British open-source content management maven, Alfresco, has just announced that it has hired a new CEO: former SuccessFactors president Doug Dennerline.
Dennerline is highly respected in the industry not just for his work at SuccessFactors, which saw him help to lead the SaaS human capital management firm until its ultimate sale to SAP for $3.4bn in cash, but also for his previous roles as executive vice president of enterprise sales for Americas at Salesforce.com, and before that chief executive of the Webex division of Cisco.
I had a quick sit down with Alfresco co-founder, chairman and CTO John Newton this morning, who started Alfresco with its former CEO and president John Powell back in 2005.
I suppose the biggest question about the hiring of the new CEO is 'why now?' "Well we're very excited to have Doug [Dennerline] on board, for a couple of reasons," Newton said. "He's extremely well respected in the industry and I am sure there were plenty of companies gearing up for an IPO that he could have led, but he chose Alfresco based on the strength of our model and our business.
"Also, having been at SuccessFactors he's really clued up on the software as a service space, and that's very important to Alfresco. I have talked many times with John [Powell] about the best way to take Alfresco public, and although we have our headquarters in the UK, we think it's best to get a listing on Nasdaq," Newton told me.
Alfresco has its US headquarters in Atlanta, but it has ostensibly been, until now at least, a British firm with its main HQ in London. The Nasdaq listing will give it more of a US feel, for sure.
Is the IPO imminent then? "We need to look at the capital markets," Newton told me, "And I don't think it's going to be tomorrow. But we're preparing, and bringing in Doug is part of those preparations."
Alfresco says it's just had its biggest ever quarter, giving it the confidence to seek a listing. The firm says it signed multiple $1 million-plus deals in government, financial services and media industries.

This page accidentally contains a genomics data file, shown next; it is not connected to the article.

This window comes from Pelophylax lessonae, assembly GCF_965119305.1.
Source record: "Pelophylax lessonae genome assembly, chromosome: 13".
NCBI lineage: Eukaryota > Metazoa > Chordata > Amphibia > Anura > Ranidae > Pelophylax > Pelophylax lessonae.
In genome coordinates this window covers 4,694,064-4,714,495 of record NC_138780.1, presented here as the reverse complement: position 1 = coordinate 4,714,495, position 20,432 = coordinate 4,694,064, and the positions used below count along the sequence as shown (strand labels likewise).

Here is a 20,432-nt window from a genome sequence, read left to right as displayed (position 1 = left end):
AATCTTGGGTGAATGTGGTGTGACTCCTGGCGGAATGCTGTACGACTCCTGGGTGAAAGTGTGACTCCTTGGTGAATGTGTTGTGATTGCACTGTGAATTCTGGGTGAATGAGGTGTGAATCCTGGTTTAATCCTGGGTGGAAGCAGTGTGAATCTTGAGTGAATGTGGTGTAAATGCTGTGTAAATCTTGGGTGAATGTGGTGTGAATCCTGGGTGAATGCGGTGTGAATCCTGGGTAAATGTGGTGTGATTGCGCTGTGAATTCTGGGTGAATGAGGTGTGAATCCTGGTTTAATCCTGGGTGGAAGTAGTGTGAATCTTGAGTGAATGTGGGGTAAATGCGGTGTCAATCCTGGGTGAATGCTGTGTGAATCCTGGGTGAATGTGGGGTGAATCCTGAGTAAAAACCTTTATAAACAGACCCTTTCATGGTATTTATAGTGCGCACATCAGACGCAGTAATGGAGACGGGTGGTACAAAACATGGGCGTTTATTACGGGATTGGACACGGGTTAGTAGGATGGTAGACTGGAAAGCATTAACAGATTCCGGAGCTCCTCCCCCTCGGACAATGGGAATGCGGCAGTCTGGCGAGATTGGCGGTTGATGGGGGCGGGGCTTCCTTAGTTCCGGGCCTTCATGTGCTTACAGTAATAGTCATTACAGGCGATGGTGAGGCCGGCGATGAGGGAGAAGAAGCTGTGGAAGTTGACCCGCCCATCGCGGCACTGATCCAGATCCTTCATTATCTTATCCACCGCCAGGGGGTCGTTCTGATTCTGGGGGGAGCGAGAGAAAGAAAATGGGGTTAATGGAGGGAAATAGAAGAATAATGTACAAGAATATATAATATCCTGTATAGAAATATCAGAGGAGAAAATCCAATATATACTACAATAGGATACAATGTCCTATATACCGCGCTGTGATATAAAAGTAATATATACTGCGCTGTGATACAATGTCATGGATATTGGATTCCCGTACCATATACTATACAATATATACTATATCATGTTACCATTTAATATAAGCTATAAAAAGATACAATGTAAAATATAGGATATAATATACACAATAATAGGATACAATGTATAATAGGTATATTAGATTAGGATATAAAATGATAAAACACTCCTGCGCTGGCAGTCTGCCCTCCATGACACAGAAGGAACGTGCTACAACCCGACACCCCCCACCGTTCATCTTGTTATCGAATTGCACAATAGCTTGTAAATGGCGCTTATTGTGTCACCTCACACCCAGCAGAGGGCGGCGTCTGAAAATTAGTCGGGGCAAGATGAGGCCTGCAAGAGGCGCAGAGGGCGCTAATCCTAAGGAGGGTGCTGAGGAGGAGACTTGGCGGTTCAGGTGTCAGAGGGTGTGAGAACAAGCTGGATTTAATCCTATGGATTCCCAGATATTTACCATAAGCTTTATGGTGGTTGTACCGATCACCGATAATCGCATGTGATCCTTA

Newton said that the open source model has worked extremely well for the firm. Today it claims that more than 7 million people in more than 180 countries use Alfresco to collaborate and manage more than 4 billion files worldwide.
Newton added that the open source community has come up with plenty of innovations that Alfresco has then added to its code, while Alfresco in return has open sourced some of its own innovations that have subsequently developed their own ecosystems of software developers and concomitant applications.
"In seven short years, John and the Alfresco team have created a world-class technology company that, through the power of its open-source model, has completely disrupted the enterprise content space," said Dennerline in a statement. "We are at the very beginning of the enterprise shift to cloud and mobile, making Alfresco perfectly positioned to lead that shift."
Alfresco says it introduced the industry's first hybrid cloud sync platform for enterprise content. The company claims it can add DropBox-like functionality for users that want it, while enabling the business to retain complete security, control and auditability. It integrates with other cloud services including Amazon Web Services, Salesforce.com, Google Docs and Microsoft Office.
"As the first investor in Alfresco, we have always believed that the Alfresco team was capable of disrupting the content management market with its open approach. Under John Powell's leadership, they have accomplished just that and we are grateful and appreciative of John's contributions," said Kevin Comolli, managing general partner, Accel Partners and Alfresco board member. "We are thrilled to have Doug on board and look forward to a seamless transition to his leadership in driving the future culture, strategy and success of Alfresco."
Alfresco says one of its differentiators is the ability to connect people, content, systems and processes securely on both sides of the firewall, extending what it calls hybrid ECM capabilities from behind the firewall to the cloud - and then down to mobile devices.